APPEAL by the defendant, Caroline Glatner, from a judgment of the Supreme Court in favor of the plaintiff, entered in the office of the clerk of the county of New York on the 1st day of July, 1911, upon the decision of the court rendered after a trial at the New York Special Term.
George P. Breckenridge, for the appellant.
Charles Putzel [Eliphalet W. Tyler with him on the brief], for the respondent.
In my opinion the defendant by accepting the devise of the real estate became absolutely bound while said real estate remained in her possession to give a home to plaintiff so long
as said plaintiff desires to remain at home and this irrespective of the question what income was derived from the real estate. The provisions of the will respecting the plaintiff and the son Harry are very different. Respecting plaintiff the obligation imposed is absolute and unqualified. The devise to defendant is made subject 'to my said wife giving a home to my daughter Rachel, so long as my said daughter desires to remain at home.' As to the son Harry the similar obligation is qualified in two ways. To him the defendant is to provide a home 'as best as she can' and only 'if he needs it.' No such qualification is attached to the condition in favor of plaintiff. I, therefore, think that all the evidence as to the income realized from the property was immaterial. As I regard it, the acceptance of the devise created a personal liability on the part of defendant either to furnish plaintiff a home, or, failing that, to pay the reasonable cost to plaintiff of providing a home for herself by way of damages for the breach of the condition. In this aspect of the case the plantiff's remedy was an action at law or perhaps successive actions for damages, and I should concur with the presiding justice that this action in equity could not be maintained if defendant had persisted in her objections to such an action. She did not, however, persist. It is true that by her answer she denied plaintiff's allegation that she had no adequate remedy at law, but no point was made of this on the trial, no motion made to dismiss the complaint and no application made for a trial by jury. On the contrary, both parties tried the case as if it was properly brought, and even upon this appeal the defendant makes no question as to the form of the action or as to equity's cognizance thereof. Under these circumstances the parties must be held to have consented to try the case as one in equity, and I see no reason why we should reverse the judgment because it should have been brought on the law side of the court.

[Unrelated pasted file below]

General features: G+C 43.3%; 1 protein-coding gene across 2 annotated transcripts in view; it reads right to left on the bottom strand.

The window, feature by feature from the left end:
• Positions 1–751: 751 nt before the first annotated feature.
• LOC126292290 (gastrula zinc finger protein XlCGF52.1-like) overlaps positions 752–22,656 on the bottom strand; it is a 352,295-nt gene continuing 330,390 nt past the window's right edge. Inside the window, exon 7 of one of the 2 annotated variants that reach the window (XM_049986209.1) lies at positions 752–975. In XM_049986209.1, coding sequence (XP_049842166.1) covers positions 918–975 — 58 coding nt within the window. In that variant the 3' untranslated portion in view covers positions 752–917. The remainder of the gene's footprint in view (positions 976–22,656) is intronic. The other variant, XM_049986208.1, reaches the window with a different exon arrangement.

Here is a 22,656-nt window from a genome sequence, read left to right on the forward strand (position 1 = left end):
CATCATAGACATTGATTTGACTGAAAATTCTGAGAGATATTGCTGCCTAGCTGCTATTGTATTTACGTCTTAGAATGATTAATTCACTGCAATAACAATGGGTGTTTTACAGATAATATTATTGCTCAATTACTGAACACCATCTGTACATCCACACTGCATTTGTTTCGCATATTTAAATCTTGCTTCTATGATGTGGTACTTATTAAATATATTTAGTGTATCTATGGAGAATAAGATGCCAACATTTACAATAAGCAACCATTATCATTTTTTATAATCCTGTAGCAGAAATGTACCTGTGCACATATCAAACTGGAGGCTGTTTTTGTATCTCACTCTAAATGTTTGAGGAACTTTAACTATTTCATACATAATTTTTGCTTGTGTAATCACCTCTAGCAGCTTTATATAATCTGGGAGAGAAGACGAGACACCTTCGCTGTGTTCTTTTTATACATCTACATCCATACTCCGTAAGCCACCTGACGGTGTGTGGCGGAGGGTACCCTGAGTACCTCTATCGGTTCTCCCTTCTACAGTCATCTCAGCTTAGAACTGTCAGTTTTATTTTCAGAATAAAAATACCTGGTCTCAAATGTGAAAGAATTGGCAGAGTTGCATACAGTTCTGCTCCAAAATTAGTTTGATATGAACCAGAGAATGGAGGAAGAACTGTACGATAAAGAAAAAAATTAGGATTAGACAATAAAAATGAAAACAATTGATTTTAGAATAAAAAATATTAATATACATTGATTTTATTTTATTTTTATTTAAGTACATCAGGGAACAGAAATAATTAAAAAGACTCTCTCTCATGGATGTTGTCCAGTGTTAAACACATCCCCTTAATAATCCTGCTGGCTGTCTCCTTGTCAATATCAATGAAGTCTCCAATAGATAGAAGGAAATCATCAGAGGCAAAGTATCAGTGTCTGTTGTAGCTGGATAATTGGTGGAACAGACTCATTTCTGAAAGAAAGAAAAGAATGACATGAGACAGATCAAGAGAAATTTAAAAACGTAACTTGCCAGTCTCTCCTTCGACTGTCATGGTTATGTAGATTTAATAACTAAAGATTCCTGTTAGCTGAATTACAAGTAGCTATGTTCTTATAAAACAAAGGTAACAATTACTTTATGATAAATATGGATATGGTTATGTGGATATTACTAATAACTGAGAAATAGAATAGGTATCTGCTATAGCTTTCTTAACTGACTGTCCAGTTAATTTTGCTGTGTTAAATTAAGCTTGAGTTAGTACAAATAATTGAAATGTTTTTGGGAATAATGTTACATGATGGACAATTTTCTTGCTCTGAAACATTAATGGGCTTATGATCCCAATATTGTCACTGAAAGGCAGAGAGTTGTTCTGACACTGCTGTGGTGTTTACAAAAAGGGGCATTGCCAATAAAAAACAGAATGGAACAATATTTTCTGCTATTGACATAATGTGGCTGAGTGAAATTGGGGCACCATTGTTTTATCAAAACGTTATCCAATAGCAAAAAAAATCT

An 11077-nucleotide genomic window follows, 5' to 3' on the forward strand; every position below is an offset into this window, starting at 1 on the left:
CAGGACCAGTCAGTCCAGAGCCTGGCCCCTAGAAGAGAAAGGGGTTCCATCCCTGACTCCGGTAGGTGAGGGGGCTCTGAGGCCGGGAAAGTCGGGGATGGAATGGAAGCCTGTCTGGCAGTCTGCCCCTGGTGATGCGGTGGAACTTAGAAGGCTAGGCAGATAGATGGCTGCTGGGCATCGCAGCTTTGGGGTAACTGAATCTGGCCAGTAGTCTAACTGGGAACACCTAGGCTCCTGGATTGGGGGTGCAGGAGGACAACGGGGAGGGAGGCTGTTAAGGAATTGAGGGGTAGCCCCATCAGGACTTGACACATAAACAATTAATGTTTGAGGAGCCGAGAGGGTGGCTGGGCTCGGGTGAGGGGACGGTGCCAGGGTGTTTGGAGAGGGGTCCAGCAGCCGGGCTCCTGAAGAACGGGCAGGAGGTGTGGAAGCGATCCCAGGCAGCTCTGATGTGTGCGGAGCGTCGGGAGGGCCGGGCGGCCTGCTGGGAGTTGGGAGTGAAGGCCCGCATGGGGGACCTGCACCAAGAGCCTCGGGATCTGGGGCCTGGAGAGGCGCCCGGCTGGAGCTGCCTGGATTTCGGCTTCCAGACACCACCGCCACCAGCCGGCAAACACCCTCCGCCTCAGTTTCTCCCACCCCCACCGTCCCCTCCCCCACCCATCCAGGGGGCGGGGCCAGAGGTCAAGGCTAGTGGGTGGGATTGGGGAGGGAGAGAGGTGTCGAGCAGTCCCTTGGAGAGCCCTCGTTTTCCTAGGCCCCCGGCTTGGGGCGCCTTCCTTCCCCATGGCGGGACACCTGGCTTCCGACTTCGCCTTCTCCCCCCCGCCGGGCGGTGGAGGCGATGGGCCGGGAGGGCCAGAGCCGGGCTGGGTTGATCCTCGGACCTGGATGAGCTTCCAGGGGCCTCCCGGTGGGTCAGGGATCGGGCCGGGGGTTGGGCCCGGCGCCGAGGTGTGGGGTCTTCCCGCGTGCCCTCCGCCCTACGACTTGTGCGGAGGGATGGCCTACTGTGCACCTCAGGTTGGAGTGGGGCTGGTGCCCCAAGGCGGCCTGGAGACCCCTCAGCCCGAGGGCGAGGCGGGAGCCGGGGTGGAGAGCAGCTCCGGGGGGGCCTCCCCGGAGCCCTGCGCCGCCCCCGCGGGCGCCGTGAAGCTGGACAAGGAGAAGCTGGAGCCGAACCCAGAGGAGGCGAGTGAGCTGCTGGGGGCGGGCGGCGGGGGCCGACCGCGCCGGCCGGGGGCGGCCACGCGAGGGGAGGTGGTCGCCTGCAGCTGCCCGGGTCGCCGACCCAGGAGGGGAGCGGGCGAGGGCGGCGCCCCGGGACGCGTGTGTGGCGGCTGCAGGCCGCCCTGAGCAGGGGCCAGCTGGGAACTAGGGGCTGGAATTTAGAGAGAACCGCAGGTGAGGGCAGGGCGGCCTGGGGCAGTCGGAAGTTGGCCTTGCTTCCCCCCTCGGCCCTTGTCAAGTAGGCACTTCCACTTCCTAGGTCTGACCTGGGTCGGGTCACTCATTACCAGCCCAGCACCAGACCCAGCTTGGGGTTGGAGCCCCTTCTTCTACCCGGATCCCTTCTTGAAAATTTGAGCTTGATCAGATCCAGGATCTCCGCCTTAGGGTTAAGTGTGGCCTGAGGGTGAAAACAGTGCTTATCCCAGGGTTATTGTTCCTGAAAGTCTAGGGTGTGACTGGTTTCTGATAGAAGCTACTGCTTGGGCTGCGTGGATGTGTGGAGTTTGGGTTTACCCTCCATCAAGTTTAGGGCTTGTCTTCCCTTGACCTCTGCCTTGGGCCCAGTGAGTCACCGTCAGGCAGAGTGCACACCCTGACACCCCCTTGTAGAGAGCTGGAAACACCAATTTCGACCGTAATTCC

The judgment should, therefore, be affirmed, with costs.
CLARKE and MILLER, JJ., concurred; INGRAHAM, P. J., and LAUGHLIN, J., dissented.
INGRAHAM, P. J. (dissenting):
The language of this will disposing of the testator's residuary estate is somewhat peculiar. There is a devise of a life estate
of this real property, and also a bequest of all the residuary personal estate for the life of his wife. She is to have this real and personal estate 'to have and to hold during the term of her natural life, and to have the entire income therefrom; ' and then follows the clause, 'subject, however, to my said wife giving a home to my daughter Rachel, so long as my said daughter desires to remain at home.' The situation that existed was, that the principal property in which the wife had a life estate was a tenement house in which he and his wife and daughter had resided. Undoubtedly the testator contemplated that his wife would continue to reside in the apartment that had been before occupied and that it was at this apartment at which the daughter was to be given a home; and this is emphasized by the subsequent clause which provided that if his wife should remarry or go abroad to live the property should be divided between his children. If from any cause the wife was unable to maintain this home, if the income was not sufficient to pay the interest on the incumbrances of the property, or there was no money of the estate from which to maintain the said home in which the daughter was to share, it would seem reasonable that the wife was to be relieved from this obligation. She was to give a home to his daughter Rachel, and was to provide a home as best she could for the testator's son Harry if he needed it. I, therefore, concur with Mr. Justice LAUGHLIN that the obligation to furnish a home, either for Rachel or Harry, depended upon the defendant being able to maintain a home at which the daughter or son could live. This, however, was merely a charge upon the estate devised. There was no trust, and the effect of an acceptance of the estate subject ...